Contacts: Clay Holtzman, Swedish, 206-386-2748, clay.holtzman@swedish.org


SEATTLE — April 28, 2014 — The Swedish Cancer Institute (SCI) today announced its new Personalized Medicine Program that combines advanced medical treatments based on the unique, molecular signature of a patient’s cancer with supportive care that is designed to serve each individual’s physical and emotional health.
 
“Patients diagnosed with cancer often find themselves having to choose between advanced treatment programs typically associated with academic or research centers, and the patient-centered care they expect from their community hospital,” said SCI Executive Director Thomas Brown, M.D. “The Swedish Cancer Institute has a long history of extraordinary care, and with the addition of genomic medicine, we are continuing our legacy of giving patients the best of both worlds, now through our Personalized Medicine Program.”
 
Each patient is unique at the cellular level, so understanding the molecular fingerprint of an individual’s cancer helps guide treatment decisions. Combined with the comprehensive social services available to address the complex needs of patients and their families, SCI is striving to provide the most comprehensive, best-practice approach to treating cancer.
 

To kick-off the Personalized Medicine Program, SCI is launching a public awareness campaign that includes informative content on SwedishCancerInstitute.org as well as television spots, the first of which features Seattle Seahawks All-Pro Cornerback Richard Sherman. The video is available for viewing here.

 
“When I was asked to support the Swedish Cancer Institute’s Personalized Medicine Program, I realized I had a new opportunity to continue my passion for supporting the Seattle community,” said Sherman, who was recently named one of the 2014’s 100 Most Influential People in the World by TIME. “I’m honored to be a part of the innovative work the Swedish Cancer Institute is doing on behalf of patients and families across our region.”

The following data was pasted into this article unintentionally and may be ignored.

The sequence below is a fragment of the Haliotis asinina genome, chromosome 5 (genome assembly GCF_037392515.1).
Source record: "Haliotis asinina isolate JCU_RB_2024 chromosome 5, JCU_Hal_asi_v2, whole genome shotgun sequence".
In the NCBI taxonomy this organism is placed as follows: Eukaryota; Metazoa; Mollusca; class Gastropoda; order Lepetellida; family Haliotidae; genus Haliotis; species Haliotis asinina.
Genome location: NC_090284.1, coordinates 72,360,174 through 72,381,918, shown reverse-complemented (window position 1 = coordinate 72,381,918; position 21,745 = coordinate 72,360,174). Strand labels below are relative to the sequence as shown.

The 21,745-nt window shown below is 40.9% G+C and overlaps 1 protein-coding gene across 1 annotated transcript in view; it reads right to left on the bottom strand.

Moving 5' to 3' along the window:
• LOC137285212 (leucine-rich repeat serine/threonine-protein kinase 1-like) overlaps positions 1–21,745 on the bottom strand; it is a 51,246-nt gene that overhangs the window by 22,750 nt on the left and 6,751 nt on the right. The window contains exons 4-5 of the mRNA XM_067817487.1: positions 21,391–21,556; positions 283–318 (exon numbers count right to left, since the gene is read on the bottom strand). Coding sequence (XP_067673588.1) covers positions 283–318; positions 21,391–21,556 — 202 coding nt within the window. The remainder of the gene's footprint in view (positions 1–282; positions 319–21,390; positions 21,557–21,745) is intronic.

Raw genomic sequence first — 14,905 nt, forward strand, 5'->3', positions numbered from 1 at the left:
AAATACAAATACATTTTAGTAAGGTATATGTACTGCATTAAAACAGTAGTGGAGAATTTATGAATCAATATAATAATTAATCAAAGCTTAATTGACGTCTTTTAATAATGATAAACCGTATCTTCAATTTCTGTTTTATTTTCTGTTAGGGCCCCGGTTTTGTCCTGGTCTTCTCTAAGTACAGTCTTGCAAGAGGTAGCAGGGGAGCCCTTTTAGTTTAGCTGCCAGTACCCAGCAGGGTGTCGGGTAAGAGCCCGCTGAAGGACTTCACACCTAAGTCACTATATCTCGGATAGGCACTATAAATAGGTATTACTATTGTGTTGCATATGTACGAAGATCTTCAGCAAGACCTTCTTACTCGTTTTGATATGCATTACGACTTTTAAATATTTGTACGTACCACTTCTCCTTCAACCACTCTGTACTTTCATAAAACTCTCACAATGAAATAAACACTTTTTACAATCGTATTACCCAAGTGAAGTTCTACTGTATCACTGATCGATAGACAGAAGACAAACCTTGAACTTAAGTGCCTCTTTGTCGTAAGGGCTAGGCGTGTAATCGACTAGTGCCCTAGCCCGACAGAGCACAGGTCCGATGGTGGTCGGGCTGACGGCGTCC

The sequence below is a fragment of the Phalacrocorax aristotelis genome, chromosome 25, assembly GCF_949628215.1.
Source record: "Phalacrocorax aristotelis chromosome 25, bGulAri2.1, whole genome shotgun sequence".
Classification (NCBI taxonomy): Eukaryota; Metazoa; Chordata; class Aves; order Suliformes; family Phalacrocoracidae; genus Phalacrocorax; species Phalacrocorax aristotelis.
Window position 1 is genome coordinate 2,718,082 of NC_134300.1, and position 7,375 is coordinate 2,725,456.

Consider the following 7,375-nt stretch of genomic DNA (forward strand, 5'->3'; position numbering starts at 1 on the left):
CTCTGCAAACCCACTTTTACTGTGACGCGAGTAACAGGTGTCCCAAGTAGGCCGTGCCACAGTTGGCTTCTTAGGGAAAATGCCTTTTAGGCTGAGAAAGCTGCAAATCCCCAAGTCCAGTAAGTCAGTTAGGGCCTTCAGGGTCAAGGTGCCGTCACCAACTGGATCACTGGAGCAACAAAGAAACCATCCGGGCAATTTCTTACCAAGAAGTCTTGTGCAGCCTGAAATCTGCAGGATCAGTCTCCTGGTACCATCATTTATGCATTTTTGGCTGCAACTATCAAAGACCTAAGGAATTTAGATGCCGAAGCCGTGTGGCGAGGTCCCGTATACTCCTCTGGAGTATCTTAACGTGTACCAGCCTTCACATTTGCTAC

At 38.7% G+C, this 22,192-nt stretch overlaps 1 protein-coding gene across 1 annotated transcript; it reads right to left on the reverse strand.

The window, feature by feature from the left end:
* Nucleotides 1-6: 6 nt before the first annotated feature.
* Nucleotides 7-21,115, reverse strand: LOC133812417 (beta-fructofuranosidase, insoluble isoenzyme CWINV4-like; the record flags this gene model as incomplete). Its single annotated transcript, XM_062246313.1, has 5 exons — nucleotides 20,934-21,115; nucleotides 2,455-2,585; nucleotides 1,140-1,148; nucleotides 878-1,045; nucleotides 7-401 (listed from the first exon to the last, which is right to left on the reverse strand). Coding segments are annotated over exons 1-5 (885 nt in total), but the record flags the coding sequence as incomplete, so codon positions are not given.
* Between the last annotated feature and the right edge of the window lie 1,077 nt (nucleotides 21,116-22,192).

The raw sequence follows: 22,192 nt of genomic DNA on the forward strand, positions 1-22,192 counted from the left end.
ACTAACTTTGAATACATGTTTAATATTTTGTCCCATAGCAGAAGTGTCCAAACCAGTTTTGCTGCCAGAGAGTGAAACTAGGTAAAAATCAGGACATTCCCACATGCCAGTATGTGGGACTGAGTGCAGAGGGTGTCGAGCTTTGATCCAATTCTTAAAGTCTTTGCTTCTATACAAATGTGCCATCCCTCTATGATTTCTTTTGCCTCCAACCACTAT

Talking to kids about cancer

What do I tell my kids?” 

This is often the first question I’m asked by a parent with a new cancer diagnosis.  One of the most important things for parents to remember is that they know their children better than anyone else and they love them more than anyone…they can trust themselves to do this well.
 
Beyond that general reassurance, however, there are some practical tips for talking with children about a cancer diagnosis. 
 
Prepare for the conversation 
 
Think about your goals for the conversation.  What does your child need to know?  How you can help your child understand what’s going on?  How do you want your child to feel after the talk?  Who should tell your child you have cancer and can the person talking to your child stay relatively calm?
 
When and where should I have this conversation?  You don’t have to wait until you have all the answers.  Be prepared to ...

Guest Column: Select the Right Cancer Treatment

In the second of his three-part Seattle Times guest column series, Swedish Cancer Institute Medical Director for Naturopathic Services Dan Labriola, N. D., guides readers through their options when selecting a cancer treatment approach. In the column, Dr. Labriola examines how patients can weigh the benefits and risks of multiple treatment options, approved therapies vs. clinical trials, how to seek a second opinion and what to do if it is different from your initial evaluation. In his final installment set for next Sunday, Dr. Labriola will discuss survivorship, including complementary and alternative medicine strategies.